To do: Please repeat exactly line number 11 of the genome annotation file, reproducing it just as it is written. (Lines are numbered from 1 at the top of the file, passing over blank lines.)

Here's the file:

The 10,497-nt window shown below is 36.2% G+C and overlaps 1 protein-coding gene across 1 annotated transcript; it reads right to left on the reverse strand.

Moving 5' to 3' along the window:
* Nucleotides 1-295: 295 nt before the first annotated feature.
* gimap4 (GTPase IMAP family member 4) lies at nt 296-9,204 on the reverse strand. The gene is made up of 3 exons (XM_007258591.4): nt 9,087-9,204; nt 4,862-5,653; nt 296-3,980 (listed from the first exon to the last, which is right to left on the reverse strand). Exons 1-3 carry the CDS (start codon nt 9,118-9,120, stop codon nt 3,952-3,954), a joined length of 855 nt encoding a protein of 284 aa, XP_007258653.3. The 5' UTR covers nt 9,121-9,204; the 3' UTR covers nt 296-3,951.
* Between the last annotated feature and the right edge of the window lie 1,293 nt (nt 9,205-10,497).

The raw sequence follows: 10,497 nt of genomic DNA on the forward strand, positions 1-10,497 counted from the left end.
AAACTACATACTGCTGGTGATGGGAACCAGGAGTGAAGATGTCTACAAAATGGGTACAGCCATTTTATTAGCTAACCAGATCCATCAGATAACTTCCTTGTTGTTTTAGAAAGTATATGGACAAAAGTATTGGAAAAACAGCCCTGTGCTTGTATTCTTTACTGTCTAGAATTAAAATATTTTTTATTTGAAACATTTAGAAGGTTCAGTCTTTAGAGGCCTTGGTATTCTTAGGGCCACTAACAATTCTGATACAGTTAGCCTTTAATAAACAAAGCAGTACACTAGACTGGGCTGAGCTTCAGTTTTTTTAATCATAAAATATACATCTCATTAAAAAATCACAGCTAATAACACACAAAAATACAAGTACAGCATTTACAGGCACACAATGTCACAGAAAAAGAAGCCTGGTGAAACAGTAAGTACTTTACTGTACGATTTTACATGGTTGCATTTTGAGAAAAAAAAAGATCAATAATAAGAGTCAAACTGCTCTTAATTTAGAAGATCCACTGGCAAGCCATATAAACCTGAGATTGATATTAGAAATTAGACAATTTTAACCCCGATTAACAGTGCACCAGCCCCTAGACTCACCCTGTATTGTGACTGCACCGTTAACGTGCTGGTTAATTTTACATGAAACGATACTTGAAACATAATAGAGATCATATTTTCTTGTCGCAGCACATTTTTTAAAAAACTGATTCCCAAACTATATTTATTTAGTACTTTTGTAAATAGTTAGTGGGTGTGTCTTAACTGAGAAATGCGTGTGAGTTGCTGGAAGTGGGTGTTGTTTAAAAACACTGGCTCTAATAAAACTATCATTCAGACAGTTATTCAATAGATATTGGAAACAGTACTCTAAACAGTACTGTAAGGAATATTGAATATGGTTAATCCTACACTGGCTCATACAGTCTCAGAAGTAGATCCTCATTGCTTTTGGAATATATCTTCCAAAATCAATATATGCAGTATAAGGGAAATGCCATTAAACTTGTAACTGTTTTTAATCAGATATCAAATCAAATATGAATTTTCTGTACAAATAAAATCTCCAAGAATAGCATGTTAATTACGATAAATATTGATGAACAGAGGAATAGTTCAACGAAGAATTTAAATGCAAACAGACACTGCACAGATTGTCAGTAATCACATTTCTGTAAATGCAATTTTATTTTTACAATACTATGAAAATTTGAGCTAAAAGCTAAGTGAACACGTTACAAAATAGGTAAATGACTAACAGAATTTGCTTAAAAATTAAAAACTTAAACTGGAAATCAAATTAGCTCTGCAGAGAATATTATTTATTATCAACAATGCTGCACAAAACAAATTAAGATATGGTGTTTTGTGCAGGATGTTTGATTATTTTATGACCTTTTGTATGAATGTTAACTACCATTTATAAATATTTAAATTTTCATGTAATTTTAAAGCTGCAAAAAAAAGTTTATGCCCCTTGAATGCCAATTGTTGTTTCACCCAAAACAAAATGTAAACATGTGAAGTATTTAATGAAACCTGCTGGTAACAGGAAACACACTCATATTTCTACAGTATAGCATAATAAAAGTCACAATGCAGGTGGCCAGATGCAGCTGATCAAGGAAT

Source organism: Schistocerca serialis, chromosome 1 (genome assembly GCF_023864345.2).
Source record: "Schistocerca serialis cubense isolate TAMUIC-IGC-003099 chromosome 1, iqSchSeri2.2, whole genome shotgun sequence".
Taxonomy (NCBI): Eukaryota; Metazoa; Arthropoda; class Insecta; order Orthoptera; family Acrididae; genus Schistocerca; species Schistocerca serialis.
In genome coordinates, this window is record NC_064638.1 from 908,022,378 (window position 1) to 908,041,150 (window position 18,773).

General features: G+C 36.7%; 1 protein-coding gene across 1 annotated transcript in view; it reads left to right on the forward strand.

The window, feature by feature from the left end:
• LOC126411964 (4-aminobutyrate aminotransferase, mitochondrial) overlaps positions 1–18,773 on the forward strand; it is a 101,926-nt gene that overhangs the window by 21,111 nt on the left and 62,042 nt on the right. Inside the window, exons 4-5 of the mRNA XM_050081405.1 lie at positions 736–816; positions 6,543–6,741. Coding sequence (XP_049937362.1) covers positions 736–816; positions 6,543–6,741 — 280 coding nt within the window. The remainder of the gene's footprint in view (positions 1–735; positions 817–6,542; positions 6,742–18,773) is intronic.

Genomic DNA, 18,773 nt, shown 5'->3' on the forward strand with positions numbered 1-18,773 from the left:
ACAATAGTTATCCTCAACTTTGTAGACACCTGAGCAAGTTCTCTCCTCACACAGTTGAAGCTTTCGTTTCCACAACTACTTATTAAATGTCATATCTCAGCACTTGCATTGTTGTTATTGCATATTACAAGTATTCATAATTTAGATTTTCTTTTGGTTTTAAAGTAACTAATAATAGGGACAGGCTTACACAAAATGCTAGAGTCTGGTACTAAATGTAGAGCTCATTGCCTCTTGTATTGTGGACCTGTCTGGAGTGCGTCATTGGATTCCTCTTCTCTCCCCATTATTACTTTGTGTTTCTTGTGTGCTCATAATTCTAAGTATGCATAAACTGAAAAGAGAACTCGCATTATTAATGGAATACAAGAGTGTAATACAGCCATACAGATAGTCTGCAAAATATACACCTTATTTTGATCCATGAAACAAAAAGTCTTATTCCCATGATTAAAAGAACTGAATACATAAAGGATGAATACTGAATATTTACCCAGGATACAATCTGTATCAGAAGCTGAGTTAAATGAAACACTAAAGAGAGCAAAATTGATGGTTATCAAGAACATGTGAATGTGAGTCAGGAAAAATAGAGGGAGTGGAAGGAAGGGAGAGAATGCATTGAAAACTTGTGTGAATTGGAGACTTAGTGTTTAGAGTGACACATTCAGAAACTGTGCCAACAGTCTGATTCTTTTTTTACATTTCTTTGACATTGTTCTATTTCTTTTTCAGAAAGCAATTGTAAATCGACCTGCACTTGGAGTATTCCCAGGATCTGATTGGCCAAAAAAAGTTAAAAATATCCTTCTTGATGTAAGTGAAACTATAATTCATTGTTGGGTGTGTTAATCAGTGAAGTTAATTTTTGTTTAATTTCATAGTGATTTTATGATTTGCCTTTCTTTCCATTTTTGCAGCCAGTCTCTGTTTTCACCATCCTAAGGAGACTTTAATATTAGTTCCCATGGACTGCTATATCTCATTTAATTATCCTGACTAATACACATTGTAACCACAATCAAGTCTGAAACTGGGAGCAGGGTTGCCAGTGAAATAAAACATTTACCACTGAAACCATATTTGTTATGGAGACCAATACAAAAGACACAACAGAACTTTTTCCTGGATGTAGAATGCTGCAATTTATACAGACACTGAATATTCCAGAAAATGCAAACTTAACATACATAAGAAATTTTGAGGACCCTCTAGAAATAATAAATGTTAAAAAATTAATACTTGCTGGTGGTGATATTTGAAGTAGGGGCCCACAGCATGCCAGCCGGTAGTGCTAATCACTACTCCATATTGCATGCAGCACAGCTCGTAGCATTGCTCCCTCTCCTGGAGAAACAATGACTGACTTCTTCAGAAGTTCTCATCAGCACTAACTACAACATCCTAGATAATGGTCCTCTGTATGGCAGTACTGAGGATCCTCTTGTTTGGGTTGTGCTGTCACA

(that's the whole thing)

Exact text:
In genome coordinates, this window is record NC_064638.1 from 908,022,378 (window position 1) to 908,041,150 (window position 18,773).